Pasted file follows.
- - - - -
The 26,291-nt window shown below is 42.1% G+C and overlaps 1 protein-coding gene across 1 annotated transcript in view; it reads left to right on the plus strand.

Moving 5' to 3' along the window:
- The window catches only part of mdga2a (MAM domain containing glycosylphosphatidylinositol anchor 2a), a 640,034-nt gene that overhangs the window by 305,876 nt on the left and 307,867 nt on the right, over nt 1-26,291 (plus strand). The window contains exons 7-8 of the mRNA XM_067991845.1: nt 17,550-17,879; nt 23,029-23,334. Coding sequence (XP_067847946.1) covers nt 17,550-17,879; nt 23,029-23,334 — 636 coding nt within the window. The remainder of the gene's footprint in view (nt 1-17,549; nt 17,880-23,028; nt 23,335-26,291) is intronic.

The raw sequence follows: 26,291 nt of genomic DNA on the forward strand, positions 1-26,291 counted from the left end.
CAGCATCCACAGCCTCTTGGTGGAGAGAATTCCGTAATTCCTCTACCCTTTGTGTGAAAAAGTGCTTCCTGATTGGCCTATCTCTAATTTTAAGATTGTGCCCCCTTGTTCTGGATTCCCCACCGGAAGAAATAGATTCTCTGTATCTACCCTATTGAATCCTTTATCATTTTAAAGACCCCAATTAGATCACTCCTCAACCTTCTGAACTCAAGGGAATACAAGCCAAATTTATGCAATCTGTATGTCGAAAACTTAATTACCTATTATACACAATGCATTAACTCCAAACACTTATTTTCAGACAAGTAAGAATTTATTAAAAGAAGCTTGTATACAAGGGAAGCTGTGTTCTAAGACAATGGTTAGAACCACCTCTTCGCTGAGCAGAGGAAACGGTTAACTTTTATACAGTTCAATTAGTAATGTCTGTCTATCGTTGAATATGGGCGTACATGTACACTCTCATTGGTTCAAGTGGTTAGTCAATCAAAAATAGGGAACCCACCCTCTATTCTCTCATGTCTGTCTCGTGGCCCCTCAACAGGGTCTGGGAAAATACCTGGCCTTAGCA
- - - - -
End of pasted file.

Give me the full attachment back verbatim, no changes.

The 26,291-nt window shown below is 42.1% G+C and overlaps 1 protein-coding gene across 1 annotated transcript in view; it reads left to right on the plus strand.

Moving 5' to 3' along the window:
- The window catches only part of mdga2a (MAM domain containing glycosylphosphatidylinositol anchor 2a), a 640,034-nt gene that overhangs the window by 305,876 nt on the left and 307,867 nt on the right, over nt 1-26,291 (plus strand). The window contains exons 7-8 of the mRNA XM_067991845.1: nt 17,550-17,879; nt 23,029-23,334. Coding sequence (XP_067847946.1) covers nt 17,550-17,879; nt 23,029-23,334 — 636 coding nt within the window. The remainder of the gene's footprint in view (nt 1-17,549; nt 17,880-23,028; nt 23,335-26,291) is intronic.

The raw sequence follows: 26,291 nt of genomic DNA on the forward strand, positions 1-26,291 counted from the left end.
CAGCATCCACAGCCTCTTGGTGGAGAGAATTCCGTAATTCCTCTACCCTTTGTGTGAAAAAGTGCTTCCTGATTGGCCTATCTCTAATTTTAAGATTGTGCCCCCTTGTTCTGGATTCCCCACCGGAAGAAATAGATTCTCTGTATCTACCCTATTGAATCCTTTATCATTTTAAAGACCCCAATTAGATCACTCCTCAACCTTCTGAACTCAAGGGAATACAAGCCAAATTTATGCAATCTGTATGTCGAAAACTTAATTACCTATTATACACAATGCATTAACTCCAAACACTTATTTTCAGACAAGTAAGAATTTATTAAAAGAAGCTTGTATACAAGGGAAGCTGTGTTCTAAGACAATGGTTAGAACCACCTCTTCGCTGAGCAGAGGAAACGGTTAACTTTTATACAGTTCAATTAGTAATGTCTGTCTATCGTTGAATATGGGCGTACATGTACACTCTCATTGGTTCAAGTGGTTAGTCAATCAAAAATAGGGAACCCACCCTCTATTCTCTCATGTCTGTCTCGTGGCCCCTCAACAGGGTCTGGGAAAATACCTGGCCTTAGCA